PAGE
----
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Africa|Installation|PROJECT|transport|Wireless
Africa|Installation|PROJECT|transport|Wireless
africa|installation|project|transport|wireless

South Africa’s digital migration to move ahead from March

12th February 2021

By: Natasha Odendaal

Creamer Media Senior Deputy Editor

     

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After many delayed starts and renewed deadlines, South Africa is on track to start the year-long phased switch off of analogue television (TV) transmitters in March.

In his State of the Nation Address (SoNA) on February 11, President Cyril Ramaphosa said he expected the province-by-province process to be completed by the end of March 2022.

“The completion of digital migration is vital to our ability to effectively harness the enormous opportunities presented by technological change,” he said.

The country’s digital migration process has suffered many delays, with South Africa ultimately missing the June 2015 deadline set by the International Telecommunication Union for completion of the process.

By 2018, a new delivery model was developed in an attempt to expedite the process. Cabinet approved the new model in October 2018.

The then-Communications Minister Nomvula Mokonyane said that the revised delivery model would see government step back from its involvement in the procurement of set-top boxes and the warehousing, transport and installation of the devices.

The new model for the implementation of the broadcast digital migration project adopts a market/retail-driven approach through collaboration and partnerships with the private sector and industry.

In February last year, the Portfolio Committee on Communications raised concerns over the slow implementation pace of the Broadcasting Digital Migration policy by the Department of Communications.

“This, after the committee has learnt that the programme of migrating from analogue to digital terrestrial TV in South Africa is already five years behind schedule, and out of about 4.7-million qualifying households, only 511 368 have been connected to the digital decoders,” said Portfolio Committee On Communications chairperson Boyce Maneli.

Meanwhile, Ramaphosa assured that the process for the licensing of high demand spectrum is at an advanced stage.

“We hope that the ongoing litigation on the licensing matter will provide legal certainty and will not unduly delay the spectrum auction process.”

The Independent Communications Authority of South Africa (Icasa) published the long-awaited and years-delayed invitations to apply (ITAs) for the International Mobile Telecommunications (IMT) spectrum and the Wireless Open Access Network.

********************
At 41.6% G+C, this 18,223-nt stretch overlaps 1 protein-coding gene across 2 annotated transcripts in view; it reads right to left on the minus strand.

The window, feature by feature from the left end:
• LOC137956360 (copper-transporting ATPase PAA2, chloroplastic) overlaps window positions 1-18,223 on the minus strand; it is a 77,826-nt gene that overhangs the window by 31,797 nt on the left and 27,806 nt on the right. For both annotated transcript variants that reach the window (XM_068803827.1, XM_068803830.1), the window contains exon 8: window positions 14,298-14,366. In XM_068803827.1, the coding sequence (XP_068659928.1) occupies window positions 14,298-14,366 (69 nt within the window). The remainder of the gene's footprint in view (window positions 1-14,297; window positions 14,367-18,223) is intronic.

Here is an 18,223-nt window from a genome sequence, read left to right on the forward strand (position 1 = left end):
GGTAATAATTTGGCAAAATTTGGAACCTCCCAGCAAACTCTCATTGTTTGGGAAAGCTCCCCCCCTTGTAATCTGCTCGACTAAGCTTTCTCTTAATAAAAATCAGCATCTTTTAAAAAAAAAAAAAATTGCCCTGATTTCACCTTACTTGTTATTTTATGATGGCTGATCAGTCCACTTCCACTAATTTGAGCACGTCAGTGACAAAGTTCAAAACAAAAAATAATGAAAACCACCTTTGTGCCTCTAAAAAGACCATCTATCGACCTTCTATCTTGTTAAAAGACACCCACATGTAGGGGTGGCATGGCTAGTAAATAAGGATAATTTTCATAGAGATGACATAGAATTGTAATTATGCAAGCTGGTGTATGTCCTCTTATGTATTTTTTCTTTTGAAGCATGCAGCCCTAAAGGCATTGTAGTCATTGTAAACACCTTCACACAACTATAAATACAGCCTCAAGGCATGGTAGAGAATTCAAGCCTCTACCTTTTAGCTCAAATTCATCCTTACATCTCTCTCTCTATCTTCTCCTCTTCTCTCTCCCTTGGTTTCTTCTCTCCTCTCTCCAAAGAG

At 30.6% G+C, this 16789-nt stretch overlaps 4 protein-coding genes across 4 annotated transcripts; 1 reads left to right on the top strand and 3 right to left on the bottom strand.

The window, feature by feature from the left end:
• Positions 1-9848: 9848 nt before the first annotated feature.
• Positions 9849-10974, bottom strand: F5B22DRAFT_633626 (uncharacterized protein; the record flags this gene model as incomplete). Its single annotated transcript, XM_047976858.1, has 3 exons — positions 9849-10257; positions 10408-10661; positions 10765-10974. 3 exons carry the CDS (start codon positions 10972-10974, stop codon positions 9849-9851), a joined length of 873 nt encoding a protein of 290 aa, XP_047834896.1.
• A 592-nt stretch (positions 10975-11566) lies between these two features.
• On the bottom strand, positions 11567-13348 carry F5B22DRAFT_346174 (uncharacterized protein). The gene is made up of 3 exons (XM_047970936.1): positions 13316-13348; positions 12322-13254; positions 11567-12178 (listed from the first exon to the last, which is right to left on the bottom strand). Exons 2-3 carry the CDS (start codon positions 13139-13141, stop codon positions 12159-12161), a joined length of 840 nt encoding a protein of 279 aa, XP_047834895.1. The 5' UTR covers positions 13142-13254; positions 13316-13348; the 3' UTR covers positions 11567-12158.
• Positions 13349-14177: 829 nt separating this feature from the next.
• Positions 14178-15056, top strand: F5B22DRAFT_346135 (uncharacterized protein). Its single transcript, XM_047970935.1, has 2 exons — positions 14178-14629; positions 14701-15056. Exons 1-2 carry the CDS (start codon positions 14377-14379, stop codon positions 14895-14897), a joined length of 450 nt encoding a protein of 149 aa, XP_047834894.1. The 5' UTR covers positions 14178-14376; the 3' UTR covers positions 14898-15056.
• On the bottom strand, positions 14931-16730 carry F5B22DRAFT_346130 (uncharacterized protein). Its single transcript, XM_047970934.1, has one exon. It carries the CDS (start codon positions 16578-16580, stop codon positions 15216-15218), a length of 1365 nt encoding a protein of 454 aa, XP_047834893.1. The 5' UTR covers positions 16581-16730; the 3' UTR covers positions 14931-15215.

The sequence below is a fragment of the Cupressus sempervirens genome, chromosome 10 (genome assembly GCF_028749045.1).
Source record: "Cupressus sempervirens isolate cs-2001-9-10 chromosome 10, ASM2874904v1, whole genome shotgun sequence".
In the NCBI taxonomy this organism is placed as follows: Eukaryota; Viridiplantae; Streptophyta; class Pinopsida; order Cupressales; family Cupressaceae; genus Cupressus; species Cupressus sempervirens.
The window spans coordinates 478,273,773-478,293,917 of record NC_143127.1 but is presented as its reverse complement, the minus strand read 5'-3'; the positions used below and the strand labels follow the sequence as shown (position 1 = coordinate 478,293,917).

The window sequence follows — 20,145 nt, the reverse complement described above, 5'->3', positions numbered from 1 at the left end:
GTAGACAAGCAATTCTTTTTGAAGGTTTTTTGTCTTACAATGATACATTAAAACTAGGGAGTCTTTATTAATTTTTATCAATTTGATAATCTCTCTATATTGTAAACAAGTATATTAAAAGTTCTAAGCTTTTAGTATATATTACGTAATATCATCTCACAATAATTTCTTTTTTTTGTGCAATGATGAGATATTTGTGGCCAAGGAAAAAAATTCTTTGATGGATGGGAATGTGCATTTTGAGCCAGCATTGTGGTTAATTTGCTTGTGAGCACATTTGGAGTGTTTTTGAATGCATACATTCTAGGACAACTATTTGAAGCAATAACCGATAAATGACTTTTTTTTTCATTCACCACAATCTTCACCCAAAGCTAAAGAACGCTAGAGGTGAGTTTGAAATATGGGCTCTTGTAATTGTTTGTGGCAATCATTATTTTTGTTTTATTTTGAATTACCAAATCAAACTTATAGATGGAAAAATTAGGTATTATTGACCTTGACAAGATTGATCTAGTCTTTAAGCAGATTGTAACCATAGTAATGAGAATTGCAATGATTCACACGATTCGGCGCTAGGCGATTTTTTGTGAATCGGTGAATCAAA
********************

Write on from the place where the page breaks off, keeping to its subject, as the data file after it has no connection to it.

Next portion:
However, it has been met with legal challenges from some mobile operators.

Telecommunications groups MTN and Telkom have taken to the courts to have portions of the authority’s auction process scrapped or reviewed.

MTN approached the Gauteng High Court in January, objecting to Icasa’s decision to put operators in two categories, putting MTN and rival Vodacom in Tier 1 and Telkom, Cell C and others in Tier 2.

Newswire Reuters earlier reported that, under this classification, Tier 1 operators would be excluded from an opt-in auction round, undermining their ability to secure access to the 3.5 GHz radio frequency spectrum band.

In December, Telkom took to the courts to have Icasa’s spectrum licensing process suspended on the basis that the respective ITAs were fundamentally flawed as they included the 700 MHz and 800 MHz frequency bands, which are being used by TV broadcasters and are not likely to be available for use for a long period after the auction.

Telkom further argued that the decision to proceed with the auction of the 700 MHz and 800 MHz under the current terms and conditions specified in the ITA is severely prejudicial to Telkom as it will likely entrench the dominance of Vodacom and MTN in the market, to the detriment of smaller players such as Telkom.

Icasa is opposing the legal applications.

“We believe that this licensing process has been balanced, with no room for a winner-takes-all attitude,” said Icasa chairperson Dr Keabetswe Modimoeng at the time.

Icasa assured, moreover, that there was no need to be alarmed by the legal battle as the process for the licensing of high demand spectrum would continue as planned in March unless there was a court order issued to delay or halt the process.

Edited by Creamer Media Reporter

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